Are You Sad, Stressed, Depressed, or Anxious? You Are Not Alone.
It's the final day of Mental Health Awareness month so I wanted to write something about the topic before the day wraps up. I'm happy that the Royal Family in Great Britain has been so vocal about the issue. Their Heads Together initiative https://www.headstogether.org.uk/about-heads-together/ aims to remove the stigma that still surrounds mental health issues for some reason. If you're dealing with depression or anxiety or addiction, you know it doesn't help when people tell you to, "just smile" or "suck it up" or "just stop." The stigma is something I tried to address last year in my May 31st blog post. I hope that some of you were inspired to get professional help after you read it. If you missed it, or if you just weren't ready to take action then, here is an excerpt:
In all my years of being a DJ on WOBM, I’m not sure I have ever shared with you my personal journey of how I got professional help for a number of issues. Since this is the last day of Mental Health Awareness Month, I’ve decided to ‘go public’ with my past struggles. My hope is that my story might inspire you or someone you know to take a step towards feeling better. Help is available, no matter what you may be going through: relationship issues, anxiety, depression, addiction, compulsive behaviors, etc. I’ll put a website and hotline number at the bottom of this post so you can get some guidance and support.
My first visit to a therapist was related to my fear of driving. I had 3 accidents in a short span of time (black ice, a deer, and an inattentive driver) and kept reliving the crashes in my head. I was really anxious being in a car and started to make excuses to avoid going places. That’s when I knew the phobia was interfering with my life. The doctor said the crashes caused a mild case of PTSD! I’m better now, but I still struggle with driving in bad weather, which I’m working on.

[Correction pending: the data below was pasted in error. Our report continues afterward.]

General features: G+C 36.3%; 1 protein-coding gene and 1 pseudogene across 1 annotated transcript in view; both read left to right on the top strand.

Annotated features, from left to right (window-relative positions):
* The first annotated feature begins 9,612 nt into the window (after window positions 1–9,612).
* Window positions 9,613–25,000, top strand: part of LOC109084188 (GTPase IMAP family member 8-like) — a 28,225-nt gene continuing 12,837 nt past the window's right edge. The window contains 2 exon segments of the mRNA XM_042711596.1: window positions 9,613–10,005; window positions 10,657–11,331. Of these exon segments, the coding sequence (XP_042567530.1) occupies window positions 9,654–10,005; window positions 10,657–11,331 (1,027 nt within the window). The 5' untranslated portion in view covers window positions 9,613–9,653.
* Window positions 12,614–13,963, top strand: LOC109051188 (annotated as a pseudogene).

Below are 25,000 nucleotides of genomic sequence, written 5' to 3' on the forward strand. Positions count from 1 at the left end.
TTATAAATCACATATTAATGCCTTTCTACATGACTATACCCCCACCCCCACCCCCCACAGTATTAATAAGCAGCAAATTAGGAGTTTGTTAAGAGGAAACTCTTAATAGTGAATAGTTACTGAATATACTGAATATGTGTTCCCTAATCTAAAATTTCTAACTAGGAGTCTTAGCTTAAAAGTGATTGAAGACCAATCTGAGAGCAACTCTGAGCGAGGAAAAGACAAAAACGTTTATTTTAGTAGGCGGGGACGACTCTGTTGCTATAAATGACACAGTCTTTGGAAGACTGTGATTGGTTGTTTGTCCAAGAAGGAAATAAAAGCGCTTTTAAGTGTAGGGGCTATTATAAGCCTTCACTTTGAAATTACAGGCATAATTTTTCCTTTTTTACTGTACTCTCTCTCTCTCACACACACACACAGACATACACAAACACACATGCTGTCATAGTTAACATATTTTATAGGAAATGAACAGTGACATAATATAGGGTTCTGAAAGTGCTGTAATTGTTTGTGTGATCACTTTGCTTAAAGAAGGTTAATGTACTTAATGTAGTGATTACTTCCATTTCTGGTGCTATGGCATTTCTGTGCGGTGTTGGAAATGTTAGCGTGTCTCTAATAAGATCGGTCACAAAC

Another round of therapy came after my divorce in 1995. Those appointments helped me get clarity on the relationship I want with myself as well as my future spouse. I came out of those sessions feeling stronger and wiser and open to loving again.
Do you know anyone who bites their nails, picks their skin, or pulls out their hair? Those are all body focused repetitive behaviors that I learned about while in therapy for my eyebrow pulling. After suffering silently for years, thinking I was the only person with this ‘strange habit’, I was relieved to learn that the hair pulling disorder has a name. It’s called ‘Trichotillomania‘ and about 2 in every 50 people have some form of it. A site that is full of information and support is http://www.bfrb.org/ Whether you’re the one with the condition or you’re the parent or partner, you’ll find links to a super supportive community of people who understand and can help.
Therapy and support groups have been beneficial to me and many others that I know. Locally, Ocean Mental Health Services is a valuable resource if you’re looking for some guidance and/or treatment for a mental health issue.
If you’re dealing with any of the challenges mentioned above, aren’t feeling like yourself, or if you’re not enjoying things the way you used to, you might benefit from talking to someone.
Visit http://oceanmhs.org/ or call (877) 621-0445. I know that taking the first step can be hard, but there are brighter days ahead if you allow yourself to get help. We all deserve to feel our best.